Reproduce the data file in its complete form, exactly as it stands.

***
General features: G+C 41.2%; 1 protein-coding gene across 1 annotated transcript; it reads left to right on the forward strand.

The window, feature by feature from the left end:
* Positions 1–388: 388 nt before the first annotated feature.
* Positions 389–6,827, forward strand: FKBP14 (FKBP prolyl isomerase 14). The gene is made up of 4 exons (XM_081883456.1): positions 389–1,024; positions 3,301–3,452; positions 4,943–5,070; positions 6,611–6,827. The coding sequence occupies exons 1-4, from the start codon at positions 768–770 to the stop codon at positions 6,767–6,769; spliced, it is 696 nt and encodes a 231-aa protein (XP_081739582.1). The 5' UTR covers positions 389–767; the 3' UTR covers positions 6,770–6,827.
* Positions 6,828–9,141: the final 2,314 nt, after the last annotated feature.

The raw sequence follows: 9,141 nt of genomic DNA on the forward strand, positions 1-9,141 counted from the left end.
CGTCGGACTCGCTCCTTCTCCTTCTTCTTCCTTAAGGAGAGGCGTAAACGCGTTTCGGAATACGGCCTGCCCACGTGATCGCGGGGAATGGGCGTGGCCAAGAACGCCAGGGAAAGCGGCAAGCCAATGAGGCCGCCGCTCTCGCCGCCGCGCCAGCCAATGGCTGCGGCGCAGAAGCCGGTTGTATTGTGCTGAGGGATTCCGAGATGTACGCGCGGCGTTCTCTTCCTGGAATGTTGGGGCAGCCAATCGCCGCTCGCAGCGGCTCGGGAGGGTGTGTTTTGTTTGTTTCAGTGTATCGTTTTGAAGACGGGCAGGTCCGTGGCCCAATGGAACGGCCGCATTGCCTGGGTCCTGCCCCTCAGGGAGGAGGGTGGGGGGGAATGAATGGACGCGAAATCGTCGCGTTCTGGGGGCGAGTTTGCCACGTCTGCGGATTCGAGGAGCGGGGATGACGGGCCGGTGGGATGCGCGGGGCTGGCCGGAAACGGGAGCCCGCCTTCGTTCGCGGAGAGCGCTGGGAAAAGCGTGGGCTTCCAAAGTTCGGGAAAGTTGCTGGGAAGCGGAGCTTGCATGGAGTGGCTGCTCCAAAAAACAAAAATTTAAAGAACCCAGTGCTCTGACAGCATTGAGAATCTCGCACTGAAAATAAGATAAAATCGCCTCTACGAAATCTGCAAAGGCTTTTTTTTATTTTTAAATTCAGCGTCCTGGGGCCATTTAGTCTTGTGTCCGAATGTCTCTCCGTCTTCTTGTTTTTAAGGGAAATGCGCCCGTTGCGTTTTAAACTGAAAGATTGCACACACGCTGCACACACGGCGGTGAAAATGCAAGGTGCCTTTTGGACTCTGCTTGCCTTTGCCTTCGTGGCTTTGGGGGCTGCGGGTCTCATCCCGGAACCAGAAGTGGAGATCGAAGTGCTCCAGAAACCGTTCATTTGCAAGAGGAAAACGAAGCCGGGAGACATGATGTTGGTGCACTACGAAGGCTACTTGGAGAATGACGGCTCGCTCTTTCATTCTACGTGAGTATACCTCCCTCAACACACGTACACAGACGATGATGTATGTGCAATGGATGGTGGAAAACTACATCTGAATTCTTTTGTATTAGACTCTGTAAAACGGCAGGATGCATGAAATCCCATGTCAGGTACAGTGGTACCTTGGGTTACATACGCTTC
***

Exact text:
General features: G+C 41.2%; 1 protein-coding gene across 1 annotated transcript; it reads left to right on the forward strand.

The window, feature by feature from the left end:
* Positions 1–388: 388 nt before the first annotated feature.
* Positions 389–6,827, forward strand: FKBP14 (FKBP prolyl isomerase 14). The gene is made up of 4 exons (XM_081883456.1): positions 389–1,024; positions 3,301–3,452; positions 4,943–5,070; positions 6,611–6,827. The coding sequence occupies exons 1-4, from the start codon at positions 768–770 to the stop codon at positions 6,767–6,769; spliced, it is 696 nt and encodes a 231-aa protein (XP_081739582.1). The 5' UTR covers positions 389–767; the 3' UTR covers positions 6,770–6,827.
* Positions 6,828–9,141: the final 2,314 nt, after the last annotated feature.

The raw sequence follows: 9,141 nt of genomic DNA on the forward strand, positions 1-9,141 counted from the left end.
CGTCGGACTCGCTCCTTCTCCTTCTTCTTCCTTAAGGAGAGGCGTAAACGCGTTTCGGAATACGGCCTGCCCACGTGATCGCGGGGAATGGGCGTGGCCAAGAACGCCAGGGAAAGCGGCAAGCCAATGAGGCCGCCGCTCTCGCCGCCGCGCCAGCCAATGGCTGCGGCGCAGAAGCCGGTTGTATTGTGCTGAGGGATTCCGAGATGTACGCGCGGCGTTCTCTTCCTGGAATGTTGGGGCAGCCAATCGCCGCTCGCAGCGGCTCGGGAGGGTGTGTTTTGTTTGTTTCAGTGTATCGTTTTGAAGACGGGCAGGTCCGTGGCCCAATGGAACGGCCGCATTGCCTGGGTCCTGCCCCTCAGGGAGGAGGGTGGGGGGGAATGAATGGACGCGAAATCGTCGCGTTCTGGGGGCGAGTTTGCCACGTCTGCGGATTCGAGGAGCGGGGATGACGGGCCGGTGGGATGCGCGGGGCTGGCCGGAAACGGGAGCCCGCCTTCGTTCGCGGAGAGCGCTGGGAAAAGCGTGGGCTTCCAAAGTTCGGGAAAGTTGCTGGGAAGCGGAGCTTGCATGGAGTGGCTGCTCCAAAAAACAAAAATTTAAAGAACCCAGTGCTCTGACAGCATTGAGAATCTCGCACTGAAAATAAGATAAAATCGCCTCTACGAAATCTGCAAAGGCTTTTTTTTATTTTTAAATTCAGCGTCCTGGGGCCATTTAGTCTTGTGTCCGAATGTCTCTCCGTCTTCTTGTTTTTAAGGGAAATGCGCCCGTTGCGTTTTAAACTGAAAGATTGCACACACGCTGCACACACGGCGGTGAAAATGCAAGGTGCCTTTTGGACTCTGCTTGCCTTTGCCTTCGTGGCTTTGGGGGCTGCGGGTCTCATCCCGGAACCAGAAGTGGAGATCGAAGTGCTCCAGAAACCGTTCATTTGCAAGAGGAAAACGAAGCCGGGAGACATGATGTTGGTGCACTACGAAGGCTACTTGGAGAATGACGGCTCGCTCTTTCATTCTACGTGAGTATACCTCCCTCAACACACGTACACAGACGATGATGTATGTGCAATGGATGGTGGAAAACTACATCTGAATTCTTTTGTATTAGACTCTGTAAAACGGCAGGATGCATGAAATCCCATGTCAGGTACAGTGGTACCTTGGGTTACATACGCTTC